: High on the Hog Blog
Purveyor of Idle Observation

Please note: I'm no longer updating this particular blog, but keep it around for archival purposes. Visit me at the current blog at

Ben Stein on the Economics of Love

AS my fine professor of economics at Columbia, C. Lowell Harriss (who just celebrated his 96th birthday) used to tell us, economics is the study of the allocation of scarce goods and services. What could be scarcer or more precious than love? It is rare, hard to come by and often fragile.

Ben Stein, Lessons in Love, by Way of Economics

Everyone Will Be Lonely Eight Months From Now

Slate’s Everyone Will Be Lonely Eight Months From Now: The weird science of stock photography, notes the somewhat disturbing phenomenon of stock photography shops potentially trendsetting the nation’s mood.

A while back, a friend of mine—a guy who does a lot of directing work—was asked to shoot some rather odd film footage. It was all brief scenes of people ignoring each other. Families talking on cell phones, couples tapping at adjacent laptops, everyone looking in opposite directions.

These vignettes were commissioned by a company that sells stock photos and video to various clients—including, in large part, advertisers. The hope was that footage like this would appeal to customers who need to visually convey a mood of modern disconnectedness. Leaving aside the bleak and omnipresent nature of the subject matter—they could have just put a tripod on a random street corner—I was startled to realize that stock photo and video purveyors actually create material in anticipation of demand.

Consider the plight of the stock photo marketer at the mercy of the modern newscycle.

“We had a bad day when Dolly was cloned,” says Denise Waggoner, vice president of creative research at Getty. “We hadn’t been studying biotechnology, and suddenly everyone wanted a shot of 25 sheep on a seamless white background. So now we try to keep our toes dipped in the water in lots of different fields, so we can be ready.”

McCain Thinks He Might Learn to Use the Internets

Wired caught this little gem in the New York Times’ interview with John McCain, McCain’s Conservative Model? Roosevelt (Theodore, That Is) -

He said, ruefully, that he had not mastered how to use the Internet and relied on his wife and aides like Mark Salter, a senior adviser, and Brooke Buchanan, his press secretary, to get him online to read newspapers (though he prefers reading those the old-fashioned way) and political Web sites and blogs.

“They go on for me,” he said. “I am learning to get online myself, and I will have that down fairly soon, getting on myself. I don’t expect to be a great communicator, I don’t expect to set up my own blog, but I am becoming computer literate to the point where I can get the information that I need.”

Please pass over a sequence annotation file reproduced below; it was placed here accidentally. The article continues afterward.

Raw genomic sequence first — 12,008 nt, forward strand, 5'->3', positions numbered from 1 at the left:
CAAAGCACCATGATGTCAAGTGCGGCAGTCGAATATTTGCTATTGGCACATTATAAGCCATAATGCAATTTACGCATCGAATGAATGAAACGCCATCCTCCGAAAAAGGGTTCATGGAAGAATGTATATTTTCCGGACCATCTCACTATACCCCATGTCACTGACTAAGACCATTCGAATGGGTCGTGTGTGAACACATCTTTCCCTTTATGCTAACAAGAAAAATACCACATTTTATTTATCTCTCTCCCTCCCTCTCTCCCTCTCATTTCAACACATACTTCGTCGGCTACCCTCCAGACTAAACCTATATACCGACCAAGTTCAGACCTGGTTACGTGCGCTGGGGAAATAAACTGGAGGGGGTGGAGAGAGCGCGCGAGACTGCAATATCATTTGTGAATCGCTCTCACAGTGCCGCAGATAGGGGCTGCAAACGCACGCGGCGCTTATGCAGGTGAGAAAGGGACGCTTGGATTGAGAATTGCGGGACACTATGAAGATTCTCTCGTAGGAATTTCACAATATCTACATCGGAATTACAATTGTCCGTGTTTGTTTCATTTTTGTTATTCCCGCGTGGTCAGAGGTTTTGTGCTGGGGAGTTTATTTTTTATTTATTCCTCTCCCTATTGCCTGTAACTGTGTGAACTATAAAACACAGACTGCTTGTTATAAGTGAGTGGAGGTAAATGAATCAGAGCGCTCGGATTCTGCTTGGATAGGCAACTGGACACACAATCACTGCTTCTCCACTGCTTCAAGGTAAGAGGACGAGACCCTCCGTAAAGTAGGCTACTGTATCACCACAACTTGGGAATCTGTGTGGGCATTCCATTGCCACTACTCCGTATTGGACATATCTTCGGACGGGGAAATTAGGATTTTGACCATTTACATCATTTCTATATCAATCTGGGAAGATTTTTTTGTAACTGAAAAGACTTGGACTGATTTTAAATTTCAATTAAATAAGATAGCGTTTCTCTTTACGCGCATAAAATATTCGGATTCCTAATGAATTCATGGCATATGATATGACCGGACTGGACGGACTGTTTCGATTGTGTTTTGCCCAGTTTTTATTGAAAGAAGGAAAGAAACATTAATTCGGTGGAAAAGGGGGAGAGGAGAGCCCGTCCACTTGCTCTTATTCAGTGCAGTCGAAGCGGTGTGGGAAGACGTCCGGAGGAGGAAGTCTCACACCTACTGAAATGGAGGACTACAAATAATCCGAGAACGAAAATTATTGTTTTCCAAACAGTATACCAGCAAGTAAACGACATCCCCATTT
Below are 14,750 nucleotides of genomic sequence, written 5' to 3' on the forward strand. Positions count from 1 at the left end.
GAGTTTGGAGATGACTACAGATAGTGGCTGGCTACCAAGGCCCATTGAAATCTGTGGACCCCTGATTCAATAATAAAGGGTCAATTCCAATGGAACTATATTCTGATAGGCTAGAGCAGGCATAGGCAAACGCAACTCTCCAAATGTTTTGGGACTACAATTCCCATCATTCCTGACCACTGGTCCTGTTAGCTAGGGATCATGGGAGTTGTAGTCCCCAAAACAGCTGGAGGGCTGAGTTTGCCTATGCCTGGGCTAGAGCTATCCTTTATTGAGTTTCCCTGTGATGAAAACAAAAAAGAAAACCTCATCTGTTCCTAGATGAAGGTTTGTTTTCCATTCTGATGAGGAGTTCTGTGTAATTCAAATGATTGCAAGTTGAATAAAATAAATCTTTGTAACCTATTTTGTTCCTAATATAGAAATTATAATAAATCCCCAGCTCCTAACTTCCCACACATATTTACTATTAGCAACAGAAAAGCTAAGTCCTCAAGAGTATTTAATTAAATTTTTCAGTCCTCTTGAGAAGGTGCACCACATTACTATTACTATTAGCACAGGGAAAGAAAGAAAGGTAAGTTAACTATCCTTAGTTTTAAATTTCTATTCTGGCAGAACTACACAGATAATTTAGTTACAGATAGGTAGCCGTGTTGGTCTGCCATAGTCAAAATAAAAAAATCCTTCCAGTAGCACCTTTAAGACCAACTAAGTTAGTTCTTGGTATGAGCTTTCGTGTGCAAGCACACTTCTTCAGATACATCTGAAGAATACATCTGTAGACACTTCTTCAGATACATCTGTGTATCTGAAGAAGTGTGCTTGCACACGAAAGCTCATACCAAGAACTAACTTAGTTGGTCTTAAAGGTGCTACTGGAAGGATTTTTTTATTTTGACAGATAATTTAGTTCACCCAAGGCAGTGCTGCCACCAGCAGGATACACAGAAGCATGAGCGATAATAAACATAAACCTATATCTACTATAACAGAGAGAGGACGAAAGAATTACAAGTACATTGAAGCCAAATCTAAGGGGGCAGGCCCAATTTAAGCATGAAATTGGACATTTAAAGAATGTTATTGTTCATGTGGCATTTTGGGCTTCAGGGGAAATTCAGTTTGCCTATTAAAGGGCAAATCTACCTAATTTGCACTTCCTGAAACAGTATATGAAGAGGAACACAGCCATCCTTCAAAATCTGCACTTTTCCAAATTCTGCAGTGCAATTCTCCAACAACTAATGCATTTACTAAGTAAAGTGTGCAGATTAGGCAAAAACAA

Asked which blogs he read, he said: “Brooke and Mark show me Drudge, obviously. Everybody watches, for better or for worse, Drudge. Sometimes I look at Politico. Sometimes RealPolitics.”

If we’re going to be talking experience this campaign, I would like to have a President who may be called to weigh in on some kind crazy net neutrality bill at least know how to ‘get online’ by himself.

Audio clip: Adobe Flash Player (version 9 or above) is required to play this audio clip. Download the latest version here. You also need to have JavaScript enabled in your browser.

Font-geek Humor

via ffffound and todayandtomorrow

Handwritten Typographers

Cameron Adams hit upon a pretty interesting notion with this question –

If we strip away the monitors, and the printing presses, and the typefaces … how would William Caslon have written on a post-it note?

Not satisfied with the thought alone, he took it one step further and mailed away to these imminent typographers to get samples from the field. The results, I think are fascinating – posted with samples Handwritten Typographers

Vanity Plate Blo9s, Wish I Had Thought of That

Spotted in grocery parking lot in Memorial. Cool enough that I’m even willing to overlook for a moment that they’re Aggies. Whoop!

Where Photography Meets Illustration

from Design You Trust.

Christianity’s rapid rise in China

Christianity — repressed, marginalized and, in many cases, illegal in China for more than half a century — is sweeping the country, overflowing churches and posing a sensitive challenge to the officially atheist Communist Party.

Chicago Tribune: Jesus in China: Christianity’s rapid rise

Happiness is Warm Feet

Part of a Austin artist William Hundley’s series, “with cheeseburgers“…. ah, sweet, sweet art. Take a look at Little Naked Person Storage for another delightfully literal set.

Imperial March

All the better without explanation. via Karl Gunnarsson.